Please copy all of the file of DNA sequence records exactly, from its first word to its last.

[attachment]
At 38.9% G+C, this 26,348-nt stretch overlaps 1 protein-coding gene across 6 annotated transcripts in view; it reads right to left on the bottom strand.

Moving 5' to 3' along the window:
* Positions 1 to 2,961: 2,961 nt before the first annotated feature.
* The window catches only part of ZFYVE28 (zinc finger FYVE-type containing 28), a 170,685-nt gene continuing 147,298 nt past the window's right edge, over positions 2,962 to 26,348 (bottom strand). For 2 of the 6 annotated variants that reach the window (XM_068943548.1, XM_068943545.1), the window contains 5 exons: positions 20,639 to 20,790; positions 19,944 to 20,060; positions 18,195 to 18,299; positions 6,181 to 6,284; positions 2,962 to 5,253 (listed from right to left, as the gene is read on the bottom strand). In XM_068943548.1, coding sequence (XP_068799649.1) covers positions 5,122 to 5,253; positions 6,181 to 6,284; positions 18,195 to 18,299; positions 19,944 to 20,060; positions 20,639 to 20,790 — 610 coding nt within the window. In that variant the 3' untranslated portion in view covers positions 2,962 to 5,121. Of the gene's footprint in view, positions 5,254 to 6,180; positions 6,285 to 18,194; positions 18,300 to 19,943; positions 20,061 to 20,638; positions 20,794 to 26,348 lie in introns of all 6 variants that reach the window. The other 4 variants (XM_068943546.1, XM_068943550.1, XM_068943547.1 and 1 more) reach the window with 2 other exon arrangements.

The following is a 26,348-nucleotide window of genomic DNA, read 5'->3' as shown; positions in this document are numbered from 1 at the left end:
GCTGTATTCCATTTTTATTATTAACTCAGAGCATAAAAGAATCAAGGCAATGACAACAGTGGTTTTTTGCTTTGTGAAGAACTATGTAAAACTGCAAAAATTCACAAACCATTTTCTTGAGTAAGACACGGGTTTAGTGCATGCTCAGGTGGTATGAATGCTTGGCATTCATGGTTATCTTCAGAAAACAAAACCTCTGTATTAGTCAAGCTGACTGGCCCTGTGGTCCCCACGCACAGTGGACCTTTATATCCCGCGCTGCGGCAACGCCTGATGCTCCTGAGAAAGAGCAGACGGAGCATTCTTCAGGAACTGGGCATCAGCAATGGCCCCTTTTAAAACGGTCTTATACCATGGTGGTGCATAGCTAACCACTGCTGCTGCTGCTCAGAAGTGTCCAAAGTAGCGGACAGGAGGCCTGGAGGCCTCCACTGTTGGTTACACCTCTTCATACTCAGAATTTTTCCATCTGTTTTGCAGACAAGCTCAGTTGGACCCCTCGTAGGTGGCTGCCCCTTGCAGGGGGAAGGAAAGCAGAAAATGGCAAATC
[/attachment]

At 38.9% G+C, this 26,348-nt stretch overlaps 1 protein-coding gene across 6 annotated transcripts in view; it reads right to left on the bottom strand.

Moving 5' to 3' along the window:
* Positions 1 to 2,961: 2,961 nt before the first annotated feature.
* The window catches only part of ZFYVE28 (zinc finger FYVE-type containing 28), a 170,685-nt gene continuing 147,298 nt past the window's right edge, over positions 2,962 to 26,348 (bottom strand). For 2 of the 6 annotated variants that reach the window (XM_068943548.1, XM_068943545.1), the window contains 5 exons: positions 20,639 to 20,790; positions 19,944 to 20,060; positions 18,195 to 18,299; positions 6,181 to 6,284; positions 2,962 to 5,253 (listed from right to left, as the gene is read on the bottom strand). In XM_068943548.1, coding sequence (XP_068799649.1) covers positions 5,122 to 5,253; positions 6,181 to 6,284; positions 18,195 to 18,299; positions 19,944 to 20,060; positions 20,639 to 20,790 — 610 coding nt within the window. In that variant the 3' untranslated portion in view covers positions 2,962 to 5,121. Of the gene's footprint in view, positions 5,254 to 6,180; positions 6,285 to 18,194; positions 18,300 to 19,943; positions 20,061 to 20,638; positions 20,794 to 26,348 lie in introns of all 6 variants that reach the window. The other 4 variants (XM_068943546.1, XM_068943550.1, XM_068943547.1 and 1 more) reach the window with 2 other exon arrangements.

The following is a 26,348-nucleotide window of genomic DNA, read 5'->3' as shown; positions in this document are numbered from 1 at the left end:
GCTGTATTCCATTTTTATTATTAACTCAGAGCATAAAAGAATCAAGGCAATGACAACAGTGGTTTTTTGCTTTGTGAAGAACTATGTAAAACTGCAAAAATTCACAAACCATTTTCTTGAGTAAGACACGGGTTTAGTGCATGCTCAGGTGGTATGAATGCTTGGCATTCATGGTTATCTTCAGAAAACAAAACCTCTGTATTAGTCAAGCTGACTGGCCCTGTGGTCCCCACGCACAGTGGACCTTTATATCCCGCGCTGCGGCAACGCCTGATGCTCCTGAGAAAGAGCAGACGGAGCATTCTTCAGGAACTGGGCATCAGCAATGGCCCCTTTTAAAACGGTCTTATACCATGGTGGTGCATAGCTAACCACTGCTGCTGCTGCTCAGAAGTGTCCAAAGTAGCGGACAGGAGGCCTGGAGGCCTCCACTGTTGGTTACACCTCTTCATACTCAGAATTTTTCCATCTGTTTTGCAGACAAGCTCAGTTGGACCCCTCGTAGGTGGCTGCCCCTTGCAGGGGGAAGGAAAGCAGAAAATGGCAAATC